Pectoriloquy |

The Brunch: for D.B. FREE TO VIEW

Judith Terzi, MA
Author and Funding Information

Editor’s Note:The author writes, “The brunch described in this poem was the last meal the family enjoyed together. The cousin passed away a week later.”

Pasadena, CA

Copyright 2016, American College of Chest Physicians. All Rights Reserved.

Chest. 2016;150(3):744. doi:10.1016/j.chest.2016.03.038
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    Your fingers stained with blood
    claw into parchment of skin.
    Bits of apple-turkey sausage cook

    in four circles of a Swiss Plett Pan.
    The chef breaks eggs onto
    sausage, we wait for them to gel.

    Four cousins wait for your liver
    to fail even more, to swell
    beyond deluge. The chef slides

    egg-sausage onto toasted English
    muffins, drips guacamole
    & mild mango salsa on top. How

    could your fade out be better,
    this closure of three-quarters
    of a century with a Plett Pan brunch?

    Forgive us, we forgot the pancake
    mix, but never the smoked
    salmon that you say in your still deep

    baritone is the best you've ever tasted.
    God knows, we've all eaten
    our share when we called it lox, when

    our parents were in the line of fire.
    I say it's like latte to grandma's
    children's coffee that she boiled

    in a white enamel pan in her brownstone
    in Baltimore. Our mothers:
    four siblings—two cancers, one dementia

    one old age—all four exiting in their
    nineties. We wait for hospice,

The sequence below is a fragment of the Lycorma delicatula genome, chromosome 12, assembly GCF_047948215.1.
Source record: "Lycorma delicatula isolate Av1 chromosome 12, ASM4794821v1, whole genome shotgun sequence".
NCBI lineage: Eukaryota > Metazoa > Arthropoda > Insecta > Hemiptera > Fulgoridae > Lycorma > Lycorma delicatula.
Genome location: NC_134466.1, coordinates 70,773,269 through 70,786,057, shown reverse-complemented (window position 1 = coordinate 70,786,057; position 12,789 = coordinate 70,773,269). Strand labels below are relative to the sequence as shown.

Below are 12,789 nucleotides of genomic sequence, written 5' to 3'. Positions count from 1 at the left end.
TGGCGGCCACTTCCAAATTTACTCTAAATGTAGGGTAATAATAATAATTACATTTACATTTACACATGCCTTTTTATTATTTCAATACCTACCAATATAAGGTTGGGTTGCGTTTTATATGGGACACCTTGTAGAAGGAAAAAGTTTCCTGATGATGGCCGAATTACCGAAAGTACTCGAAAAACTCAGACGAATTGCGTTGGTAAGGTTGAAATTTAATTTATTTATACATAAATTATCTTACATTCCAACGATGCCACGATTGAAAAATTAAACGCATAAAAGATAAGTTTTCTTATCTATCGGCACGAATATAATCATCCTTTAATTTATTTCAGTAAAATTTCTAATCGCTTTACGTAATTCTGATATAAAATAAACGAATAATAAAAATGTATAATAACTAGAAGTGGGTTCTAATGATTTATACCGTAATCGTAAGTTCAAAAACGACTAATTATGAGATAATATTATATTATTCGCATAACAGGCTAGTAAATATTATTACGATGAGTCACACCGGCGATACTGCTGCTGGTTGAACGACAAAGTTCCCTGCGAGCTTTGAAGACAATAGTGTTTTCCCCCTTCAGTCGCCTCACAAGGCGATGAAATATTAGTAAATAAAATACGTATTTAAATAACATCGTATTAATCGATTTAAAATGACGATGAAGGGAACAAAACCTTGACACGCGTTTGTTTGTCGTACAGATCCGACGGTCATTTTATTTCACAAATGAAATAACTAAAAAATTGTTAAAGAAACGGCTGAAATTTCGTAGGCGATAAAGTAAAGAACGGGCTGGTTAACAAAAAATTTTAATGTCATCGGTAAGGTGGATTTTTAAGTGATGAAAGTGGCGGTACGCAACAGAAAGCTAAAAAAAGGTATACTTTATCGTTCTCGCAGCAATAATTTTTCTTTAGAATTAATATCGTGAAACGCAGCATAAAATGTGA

for the dew of morphine. For the cancer

    to break open its shackles, to let you go
    tango closer to the moon,
    the quarter-moons of your cuticles

    obscured by blood & salsa as you raise
    egg-sausage to fragility. Your
    laugh raucous as ever. You retell

    the time your mother soaked her pedal
    pushers, socks & shoes with urine
    on a visit to a Turkish toilet in Paris—

    your mother too old to crouch. Your
    father, dumbstruck, as she resumed
    her quiche, though last time you said

    it was something else. Your eyes blue
    sateen while you make us listen
    to Mostel's “If I Were a Rich Man”

    on your iPhone. We wait for you,
    the second in our generation.
    I wipe mango blood off your fingers,

    kiss each one of them, linger, as in a sort
    of ritual adieu, a bonding around
    a campfire. We wait for the ultimate

    fragment to burn. Oh brunch of blood,
    oh Swiss pancake pan. Oh dear
    cousin who will dare to exit the circle.




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